If a sadistic person wants to make someone depressed, he might use a common torture technique and put his victim in a dark room to deprive him of sunlight.
After all, even if he doesn’t understand the science behind it, he appreciates that people naturally tend to feel down and depressed when deprived of sunlight.
Fortunately, the inverse is also true. When people get sunlight, they tend to feel better and happier.
So learn from this: since a lack of sunlight naturally makes you feel down and depressed, and since getting sunlight helps you feel better and happier, be sure to get some sunlight every day to become and remain depression-free.
This is a simple, little thing to do every day, and it has a big payoff. It doesn’t even have to be that much sunlight. Even a small amount like 5 minutes will help you a lot.
Just be smart and wear sunscreen to take care of your skin.
Go outside: no sunlight leads to depression
Does lack of sunlight cause depression?
Remember, what ultimately causes depression is your thinking. But there a variety of factors that can contribute to depression, like not getting enough sunlight.
If you’ve been holed up in your house and not going outside because you’re depressed, here’s an important insight: not going outside and getting sunlight contributes to you feeling down and depressed.
So, to get out of depression, be sure to get outside and get some sunlight.
Even if you’re not up for interacting with other people, that’s fine. You can still stand by yourself in the sunlight, which will help you become depression-free faster and easier.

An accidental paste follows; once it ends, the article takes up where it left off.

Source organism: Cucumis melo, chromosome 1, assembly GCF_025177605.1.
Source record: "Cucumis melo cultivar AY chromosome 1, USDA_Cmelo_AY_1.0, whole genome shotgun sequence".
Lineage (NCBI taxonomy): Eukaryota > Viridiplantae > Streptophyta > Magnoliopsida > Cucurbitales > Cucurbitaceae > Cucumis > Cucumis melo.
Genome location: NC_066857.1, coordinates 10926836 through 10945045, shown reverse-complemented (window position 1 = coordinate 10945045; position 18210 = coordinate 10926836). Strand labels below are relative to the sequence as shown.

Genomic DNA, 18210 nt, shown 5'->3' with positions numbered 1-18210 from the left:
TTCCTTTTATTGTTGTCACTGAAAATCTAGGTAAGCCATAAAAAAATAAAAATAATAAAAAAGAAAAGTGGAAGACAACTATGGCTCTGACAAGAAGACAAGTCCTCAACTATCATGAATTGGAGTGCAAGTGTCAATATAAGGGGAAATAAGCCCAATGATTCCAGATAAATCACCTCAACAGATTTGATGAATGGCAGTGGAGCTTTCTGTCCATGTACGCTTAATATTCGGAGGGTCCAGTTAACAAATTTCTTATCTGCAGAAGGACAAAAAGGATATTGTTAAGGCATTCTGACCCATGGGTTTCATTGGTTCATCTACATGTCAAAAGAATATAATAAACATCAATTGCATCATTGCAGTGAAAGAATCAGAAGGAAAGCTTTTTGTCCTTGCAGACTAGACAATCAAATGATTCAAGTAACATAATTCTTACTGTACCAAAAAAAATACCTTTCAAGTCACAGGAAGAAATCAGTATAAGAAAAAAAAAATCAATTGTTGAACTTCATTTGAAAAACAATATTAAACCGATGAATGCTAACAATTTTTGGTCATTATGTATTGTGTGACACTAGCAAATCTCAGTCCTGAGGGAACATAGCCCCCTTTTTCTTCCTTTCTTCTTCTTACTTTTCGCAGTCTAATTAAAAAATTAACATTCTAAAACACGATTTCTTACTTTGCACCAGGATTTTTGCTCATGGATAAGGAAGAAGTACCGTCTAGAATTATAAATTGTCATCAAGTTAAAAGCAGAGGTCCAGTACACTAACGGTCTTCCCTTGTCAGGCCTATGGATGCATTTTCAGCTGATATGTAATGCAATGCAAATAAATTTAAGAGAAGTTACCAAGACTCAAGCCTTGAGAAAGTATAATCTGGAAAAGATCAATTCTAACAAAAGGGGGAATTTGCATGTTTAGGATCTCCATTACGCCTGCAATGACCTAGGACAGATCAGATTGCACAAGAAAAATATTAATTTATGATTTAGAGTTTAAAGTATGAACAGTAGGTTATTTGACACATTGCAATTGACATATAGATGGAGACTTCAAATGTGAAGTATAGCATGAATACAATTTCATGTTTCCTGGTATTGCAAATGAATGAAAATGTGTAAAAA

What is the effect of sunlight on depression?
Have you ever seen a plant (like a flower) bending towards the sunlight to get as much light as it can? This is because sunlight nourishes it.
Even though you’re not a plant, sunlight nourishes you as well:
- It helps produce serotonin, which is a a chemical associated with elevated mood and greater happiness
- It sets off a process that changes cholesterol into Vitamin D (a hormone that greatly improves overall well-being)
- The result is that you naturally feel better, happier, and less depressed after exposure to sunlight
You might have heard of SAD (seasonal affective disorder). The basic idea, here, is that when people don’t get as much sunlight (like, for example, due to shorter hours of sunlight in winter), they tend to be less happy and be more prone to sadness and depression.
But the inverse is also true: when people get sunlight, they tend to feel better and be happier.
And now you know of at least 2 reasons why this is the case, and why getting sunlight helps depression go away.
Does sunlight cure depression?
If you start getting more sunlight, that’s great. After all, getting sunlight is one of the 6 Depression-Free Changes that helps you get rid of depression faster and easier.
But don’t think that sunlight cures depression on its own. As always, the most important and powerful factor for eliminating depression is to replace negative thinking with positive thinking. And you will not stop being depressed until this happens.
For example, if you continue thinking negative thoughts like “My life is awful” or “I’ll never be happy”, it doesn’t matter how much sunlight you get. You’ll remain depressed.
Think about it: even though sunlight sets off chemical processes that naturally help you feel better, healthier, happier, and stronger, it simply doesn’t matter how much seretonin, dopamine, or Vitamin D that you have in your system, if you continue to think negative thoughts about how terrible, meaningless, and pointless everything is.
On the other hand, if you improve your thinking and you get enough sunlight every day, you’ll get rid of depression a lot faster and easier. So this is exactly what you want to do.
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Section 5 Lessons:
- How to get rid of negative thoughts and depression
- How to stop ruminating & dwelling on negative thoughts
- Can omega 3 help with depression?
- How does sunlight affect depression?
- Can exercise help depression?
- Does social interaction help depression?
- Is sleep good for depression?